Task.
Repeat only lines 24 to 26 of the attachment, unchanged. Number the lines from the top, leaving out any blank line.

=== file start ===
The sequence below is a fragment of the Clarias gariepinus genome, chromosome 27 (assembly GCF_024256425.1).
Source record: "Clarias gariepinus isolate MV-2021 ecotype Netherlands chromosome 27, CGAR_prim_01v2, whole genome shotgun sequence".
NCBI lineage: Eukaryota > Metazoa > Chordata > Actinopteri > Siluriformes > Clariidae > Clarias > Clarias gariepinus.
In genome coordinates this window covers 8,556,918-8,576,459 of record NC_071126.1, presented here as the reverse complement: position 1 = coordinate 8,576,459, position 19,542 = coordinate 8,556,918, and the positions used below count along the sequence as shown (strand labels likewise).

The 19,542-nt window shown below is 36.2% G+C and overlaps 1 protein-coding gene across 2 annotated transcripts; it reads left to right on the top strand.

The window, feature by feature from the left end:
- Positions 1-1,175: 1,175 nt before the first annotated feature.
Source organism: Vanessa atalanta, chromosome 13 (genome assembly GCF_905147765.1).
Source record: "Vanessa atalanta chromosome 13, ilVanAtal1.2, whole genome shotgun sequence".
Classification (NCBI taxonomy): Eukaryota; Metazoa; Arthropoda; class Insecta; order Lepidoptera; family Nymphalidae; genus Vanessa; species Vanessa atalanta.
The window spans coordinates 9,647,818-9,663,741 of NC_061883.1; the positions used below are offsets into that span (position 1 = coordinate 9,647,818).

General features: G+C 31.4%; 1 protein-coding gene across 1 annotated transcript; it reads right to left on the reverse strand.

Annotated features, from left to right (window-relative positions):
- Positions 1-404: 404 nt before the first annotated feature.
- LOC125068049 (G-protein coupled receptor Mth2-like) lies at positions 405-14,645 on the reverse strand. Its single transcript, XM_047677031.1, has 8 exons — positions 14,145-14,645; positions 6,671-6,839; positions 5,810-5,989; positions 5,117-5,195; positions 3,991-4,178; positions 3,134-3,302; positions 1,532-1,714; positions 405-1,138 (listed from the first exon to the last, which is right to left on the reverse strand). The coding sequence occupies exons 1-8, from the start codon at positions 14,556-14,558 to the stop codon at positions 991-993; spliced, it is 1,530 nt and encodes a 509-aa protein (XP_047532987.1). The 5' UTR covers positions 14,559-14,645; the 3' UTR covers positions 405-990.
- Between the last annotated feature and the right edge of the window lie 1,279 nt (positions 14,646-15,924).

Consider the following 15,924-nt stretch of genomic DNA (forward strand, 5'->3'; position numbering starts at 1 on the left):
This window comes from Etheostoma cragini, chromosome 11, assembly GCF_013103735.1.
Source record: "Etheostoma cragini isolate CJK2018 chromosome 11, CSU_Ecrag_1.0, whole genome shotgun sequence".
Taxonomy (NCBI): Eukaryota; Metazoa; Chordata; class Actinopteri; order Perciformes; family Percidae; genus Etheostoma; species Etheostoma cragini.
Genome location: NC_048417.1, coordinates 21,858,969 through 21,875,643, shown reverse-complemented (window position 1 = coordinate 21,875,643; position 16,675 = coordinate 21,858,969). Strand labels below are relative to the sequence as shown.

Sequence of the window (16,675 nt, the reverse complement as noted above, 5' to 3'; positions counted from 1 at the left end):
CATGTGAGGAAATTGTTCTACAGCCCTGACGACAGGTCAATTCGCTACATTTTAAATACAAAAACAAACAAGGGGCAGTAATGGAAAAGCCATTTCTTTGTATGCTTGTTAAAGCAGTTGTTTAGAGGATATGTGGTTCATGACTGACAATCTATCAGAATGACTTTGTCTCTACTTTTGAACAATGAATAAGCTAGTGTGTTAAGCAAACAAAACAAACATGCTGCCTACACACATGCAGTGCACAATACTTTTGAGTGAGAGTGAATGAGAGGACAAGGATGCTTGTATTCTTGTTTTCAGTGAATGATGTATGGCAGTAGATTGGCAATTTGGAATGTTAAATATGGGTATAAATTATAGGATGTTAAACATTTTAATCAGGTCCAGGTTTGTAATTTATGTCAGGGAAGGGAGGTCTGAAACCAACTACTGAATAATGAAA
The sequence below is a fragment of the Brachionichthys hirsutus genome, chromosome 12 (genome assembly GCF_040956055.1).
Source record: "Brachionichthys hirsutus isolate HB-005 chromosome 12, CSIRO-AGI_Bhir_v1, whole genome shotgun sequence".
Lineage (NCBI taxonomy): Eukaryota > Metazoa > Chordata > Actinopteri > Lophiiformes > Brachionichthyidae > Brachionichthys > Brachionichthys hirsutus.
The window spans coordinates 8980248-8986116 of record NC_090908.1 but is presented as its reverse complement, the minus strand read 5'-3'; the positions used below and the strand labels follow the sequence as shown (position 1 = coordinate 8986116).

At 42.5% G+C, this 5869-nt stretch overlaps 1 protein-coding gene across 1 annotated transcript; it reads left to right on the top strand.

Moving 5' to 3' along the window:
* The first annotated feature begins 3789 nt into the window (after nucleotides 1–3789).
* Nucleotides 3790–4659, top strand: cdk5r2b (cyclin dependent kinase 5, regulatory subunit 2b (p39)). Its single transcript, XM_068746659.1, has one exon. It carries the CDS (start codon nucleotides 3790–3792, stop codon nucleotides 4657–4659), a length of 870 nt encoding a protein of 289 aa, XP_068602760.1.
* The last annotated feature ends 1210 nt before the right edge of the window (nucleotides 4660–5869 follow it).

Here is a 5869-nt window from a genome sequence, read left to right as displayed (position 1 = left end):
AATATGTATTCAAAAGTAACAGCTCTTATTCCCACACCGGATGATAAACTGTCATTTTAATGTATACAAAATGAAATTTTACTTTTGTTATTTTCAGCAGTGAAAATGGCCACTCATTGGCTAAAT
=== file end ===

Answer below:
The sequence below is a fragment of the Brachionichthys hirsutus genome, chromosome 12 (genome assembly GCF_040956055.1).
Source record: "Brachionichthys hirsutus isolate HB-005 chromosome 12, CSIRO-AGI_Bhir_v1, whole genome shotgun sequence".
Lineage (NCBI taxonomy): Eukaryota > Metazoa > Chordata > Actinopteri > Lophiiformes > Brachionichthyidae > Brachionichthys > Brachionichthys hirsutus.